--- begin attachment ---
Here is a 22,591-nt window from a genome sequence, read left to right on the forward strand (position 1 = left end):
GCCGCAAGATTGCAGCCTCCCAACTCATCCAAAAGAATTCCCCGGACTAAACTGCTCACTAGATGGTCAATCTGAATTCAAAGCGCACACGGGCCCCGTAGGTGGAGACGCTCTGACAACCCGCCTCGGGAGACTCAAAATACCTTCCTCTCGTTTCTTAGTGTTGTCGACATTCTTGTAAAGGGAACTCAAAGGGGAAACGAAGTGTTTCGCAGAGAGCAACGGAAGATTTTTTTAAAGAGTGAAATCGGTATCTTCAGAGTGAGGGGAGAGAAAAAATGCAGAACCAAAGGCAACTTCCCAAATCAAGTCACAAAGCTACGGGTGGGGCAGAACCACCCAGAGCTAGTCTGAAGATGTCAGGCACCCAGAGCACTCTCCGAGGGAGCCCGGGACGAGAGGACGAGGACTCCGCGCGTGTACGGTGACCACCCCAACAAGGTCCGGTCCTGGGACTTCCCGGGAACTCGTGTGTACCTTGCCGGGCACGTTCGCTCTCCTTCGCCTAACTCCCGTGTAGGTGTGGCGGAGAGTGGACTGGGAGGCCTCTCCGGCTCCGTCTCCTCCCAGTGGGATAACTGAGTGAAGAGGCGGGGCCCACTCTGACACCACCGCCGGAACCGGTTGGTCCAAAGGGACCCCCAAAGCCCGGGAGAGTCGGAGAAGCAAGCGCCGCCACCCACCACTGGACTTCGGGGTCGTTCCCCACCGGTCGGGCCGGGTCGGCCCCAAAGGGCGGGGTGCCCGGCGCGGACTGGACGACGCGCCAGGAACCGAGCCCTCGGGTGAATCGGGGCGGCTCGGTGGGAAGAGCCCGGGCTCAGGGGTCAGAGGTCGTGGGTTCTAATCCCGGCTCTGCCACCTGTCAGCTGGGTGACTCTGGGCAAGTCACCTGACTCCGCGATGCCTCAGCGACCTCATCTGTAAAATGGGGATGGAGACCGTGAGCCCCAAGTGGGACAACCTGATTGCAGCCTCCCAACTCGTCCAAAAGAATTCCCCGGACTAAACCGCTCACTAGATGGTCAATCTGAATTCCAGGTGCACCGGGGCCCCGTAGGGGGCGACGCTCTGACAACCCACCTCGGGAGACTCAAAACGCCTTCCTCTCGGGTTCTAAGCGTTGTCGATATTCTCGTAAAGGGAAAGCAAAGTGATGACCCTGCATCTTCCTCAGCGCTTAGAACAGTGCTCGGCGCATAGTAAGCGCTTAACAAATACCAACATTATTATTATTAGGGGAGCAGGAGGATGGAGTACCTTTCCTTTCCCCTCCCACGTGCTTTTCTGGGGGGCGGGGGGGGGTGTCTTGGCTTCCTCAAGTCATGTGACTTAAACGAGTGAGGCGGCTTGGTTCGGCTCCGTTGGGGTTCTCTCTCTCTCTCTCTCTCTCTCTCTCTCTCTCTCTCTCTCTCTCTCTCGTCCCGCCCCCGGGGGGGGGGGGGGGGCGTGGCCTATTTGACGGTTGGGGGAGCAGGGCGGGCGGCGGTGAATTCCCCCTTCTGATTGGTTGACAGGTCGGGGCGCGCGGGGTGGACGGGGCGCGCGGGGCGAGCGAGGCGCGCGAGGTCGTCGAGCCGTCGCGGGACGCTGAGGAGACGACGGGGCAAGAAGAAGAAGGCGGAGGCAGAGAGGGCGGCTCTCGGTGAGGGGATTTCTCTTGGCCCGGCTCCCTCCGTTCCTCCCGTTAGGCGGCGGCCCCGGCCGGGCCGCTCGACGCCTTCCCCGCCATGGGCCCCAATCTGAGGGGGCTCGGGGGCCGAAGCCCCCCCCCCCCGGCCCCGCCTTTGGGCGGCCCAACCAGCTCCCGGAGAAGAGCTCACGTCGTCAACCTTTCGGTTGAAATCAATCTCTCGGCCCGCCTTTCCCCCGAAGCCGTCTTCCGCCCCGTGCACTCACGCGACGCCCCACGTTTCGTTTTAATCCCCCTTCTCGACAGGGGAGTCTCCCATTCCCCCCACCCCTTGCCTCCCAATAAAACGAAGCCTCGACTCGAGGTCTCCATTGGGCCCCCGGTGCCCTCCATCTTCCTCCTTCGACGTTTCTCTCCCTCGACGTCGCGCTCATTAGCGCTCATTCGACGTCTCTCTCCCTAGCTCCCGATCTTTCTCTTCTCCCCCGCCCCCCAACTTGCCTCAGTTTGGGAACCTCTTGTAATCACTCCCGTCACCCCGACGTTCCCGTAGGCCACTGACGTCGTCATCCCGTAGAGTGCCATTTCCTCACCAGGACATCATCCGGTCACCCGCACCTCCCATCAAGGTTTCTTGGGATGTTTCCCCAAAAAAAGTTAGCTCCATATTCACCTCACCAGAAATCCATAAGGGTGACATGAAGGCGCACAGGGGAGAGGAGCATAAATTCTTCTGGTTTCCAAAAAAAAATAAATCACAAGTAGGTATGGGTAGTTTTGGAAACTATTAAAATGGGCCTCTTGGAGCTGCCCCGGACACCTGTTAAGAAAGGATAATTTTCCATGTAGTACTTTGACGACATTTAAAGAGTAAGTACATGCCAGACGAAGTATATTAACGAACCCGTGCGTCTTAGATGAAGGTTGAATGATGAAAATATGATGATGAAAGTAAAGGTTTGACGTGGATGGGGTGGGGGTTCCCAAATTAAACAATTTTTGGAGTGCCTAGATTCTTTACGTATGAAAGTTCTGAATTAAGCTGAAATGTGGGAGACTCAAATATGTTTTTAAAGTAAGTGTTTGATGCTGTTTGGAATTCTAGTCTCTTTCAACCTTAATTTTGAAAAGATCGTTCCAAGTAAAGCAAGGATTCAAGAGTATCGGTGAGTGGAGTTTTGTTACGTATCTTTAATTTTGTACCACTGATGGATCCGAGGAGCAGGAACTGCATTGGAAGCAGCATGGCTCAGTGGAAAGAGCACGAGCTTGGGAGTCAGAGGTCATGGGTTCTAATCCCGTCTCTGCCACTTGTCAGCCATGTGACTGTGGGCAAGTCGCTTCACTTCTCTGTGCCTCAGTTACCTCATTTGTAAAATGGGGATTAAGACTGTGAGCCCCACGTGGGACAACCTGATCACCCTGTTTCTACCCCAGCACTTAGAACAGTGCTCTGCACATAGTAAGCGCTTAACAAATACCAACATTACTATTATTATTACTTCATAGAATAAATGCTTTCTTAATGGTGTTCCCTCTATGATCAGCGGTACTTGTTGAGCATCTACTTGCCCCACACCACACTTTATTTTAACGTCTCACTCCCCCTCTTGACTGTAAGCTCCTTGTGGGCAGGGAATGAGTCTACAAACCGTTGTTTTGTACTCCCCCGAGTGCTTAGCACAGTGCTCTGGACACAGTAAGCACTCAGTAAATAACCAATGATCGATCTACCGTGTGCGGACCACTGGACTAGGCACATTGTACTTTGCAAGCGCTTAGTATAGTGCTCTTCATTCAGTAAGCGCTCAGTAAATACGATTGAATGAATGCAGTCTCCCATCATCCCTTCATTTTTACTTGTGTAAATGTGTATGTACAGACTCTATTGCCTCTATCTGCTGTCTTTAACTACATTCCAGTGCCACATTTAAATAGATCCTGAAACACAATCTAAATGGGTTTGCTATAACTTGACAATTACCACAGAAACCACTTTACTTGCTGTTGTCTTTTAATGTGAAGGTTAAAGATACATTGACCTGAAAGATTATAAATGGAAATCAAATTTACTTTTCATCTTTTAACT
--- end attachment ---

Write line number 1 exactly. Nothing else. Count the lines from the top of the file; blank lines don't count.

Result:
Here is a 22,591-nt window from a genome sequence, read left to right on the forward strand (position 1 = left end):